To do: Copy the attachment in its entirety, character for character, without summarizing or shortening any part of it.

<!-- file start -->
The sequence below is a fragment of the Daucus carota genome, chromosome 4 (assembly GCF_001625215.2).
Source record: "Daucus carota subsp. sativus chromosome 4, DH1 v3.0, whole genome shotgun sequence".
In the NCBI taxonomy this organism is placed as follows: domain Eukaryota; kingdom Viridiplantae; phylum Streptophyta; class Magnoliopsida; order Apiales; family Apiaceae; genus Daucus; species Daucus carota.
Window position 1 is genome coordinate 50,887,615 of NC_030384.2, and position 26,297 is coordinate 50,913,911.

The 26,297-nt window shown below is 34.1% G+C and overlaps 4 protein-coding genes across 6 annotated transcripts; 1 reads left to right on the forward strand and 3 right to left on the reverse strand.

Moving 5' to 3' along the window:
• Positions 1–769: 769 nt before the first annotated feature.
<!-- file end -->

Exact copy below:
The sequence below is a fragment of the Daucus carota genome, chromosome 4 (assembly GCF_001625215.2).
Source record: "Daucus carota subsp. sativus chromosome 4, DH1 v3.0, whole genome shotgun sequence".
In the NCBI taxonomy this organism is placed as follows: domain Eukaryota; kingdom Viridiplantae; phylum Streptophyta; class Magnoliopsida; order Apiales; family Apiaceae; genus Daucus; species Daucus carota.
Window position 1 is genome coordinate 50,887,615 of NC_030384.2, and position 26,297 is coordinate 50,913,911.

The 26,297-nt window shown below is 34.1% G+C and overlaps 4 protein-coding genes across 6 annotated transcripts; 1 reads left to right on the forward strand and 3 right to left on the reverse strand.

Moving 5' to 3' along the window:
• Positions 1–769: 769 nt before the first annotated feature.